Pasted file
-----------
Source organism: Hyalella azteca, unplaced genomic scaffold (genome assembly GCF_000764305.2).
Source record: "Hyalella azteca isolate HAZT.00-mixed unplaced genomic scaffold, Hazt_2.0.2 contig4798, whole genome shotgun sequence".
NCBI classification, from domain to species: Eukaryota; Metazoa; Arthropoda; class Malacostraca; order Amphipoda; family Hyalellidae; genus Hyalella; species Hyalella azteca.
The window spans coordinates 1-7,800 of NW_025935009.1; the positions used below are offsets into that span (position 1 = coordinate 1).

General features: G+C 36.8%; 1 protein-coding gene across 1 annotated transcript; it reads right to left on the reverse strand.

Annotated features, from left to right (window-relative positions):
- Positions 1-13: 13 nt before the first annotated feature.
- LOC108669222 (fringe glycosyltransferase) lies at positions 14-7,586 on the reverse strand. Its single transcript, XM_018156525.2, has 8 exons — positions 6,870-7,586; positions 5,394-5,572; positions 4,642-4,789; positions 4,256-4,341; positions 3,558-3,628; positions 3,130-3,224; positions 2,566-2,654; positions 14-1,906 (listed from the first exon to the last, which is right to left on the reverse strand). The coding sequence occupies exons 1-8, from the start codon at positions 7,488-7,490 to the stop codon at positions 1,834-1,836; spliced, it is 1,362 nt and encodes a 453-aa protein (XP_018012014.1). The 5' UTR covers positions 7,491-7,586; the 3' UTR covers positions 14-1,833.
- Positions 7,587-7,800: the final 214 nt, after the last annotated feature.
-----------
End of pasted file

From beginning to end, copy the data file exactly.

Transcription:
Source organism: Hyalella azteca, unplaced genomic scaffold (genome assembly GCF_000764305.2).
Source record: "Hyalella azteca isolate HAZT.00-mixed unplaced genomic scaffold, Hazt_2.0.2 contig4798, whole genome shotgun sequence".
NCBI classification, from domain to species: Eukaryota; Metazoa; Arthropoda; class Malacostraca; order Amphipoda; family Hyalellidae; genus Hyalella; species Hyalella azteca.
The window spans coordinates 1-7,800 of NW_025935009.1; the positions used below are offsets into that span (position 1 = coordinate 1).

General features: G+C 36.8%; 1 protein-coding gene across 1 annotated transcript; it reads right to left on the reverse strand.

Annotated features, from left to right (window-relative positions):
- Positions 1-13: 13 nt before the first annotated feature.
- LOC108669222 (fringe glycosyltransferase) lies at positions 14-7,586 on the reverse strand. Its single transcript, XM_018156525.2, has 8 exons — positions 6,870-7,586; positions 5,394-5,572; positions 4,642-4,789; positions 4,256-4,341; positions 3,558-3,628; positions 3,130-3,224; positions 2,566-2,654; positions 14-1,906 (listed from the first exon to the last, which is right to left on the reverse strand). The coding sequence occupies exons 1-8, from the start codon at positions 7,488-7,490 to the stop codon at positions 1,834-1,836; spliced, it is 1,362 nt and encodes a 453-aa protein (XP_018012014.1). The 5' UTR covers positions 7,491-7,586; the 3' UTR covers positions 14-1,833.
- Positions 7,587-7,800: the final 214 nt, after the last annotated feature.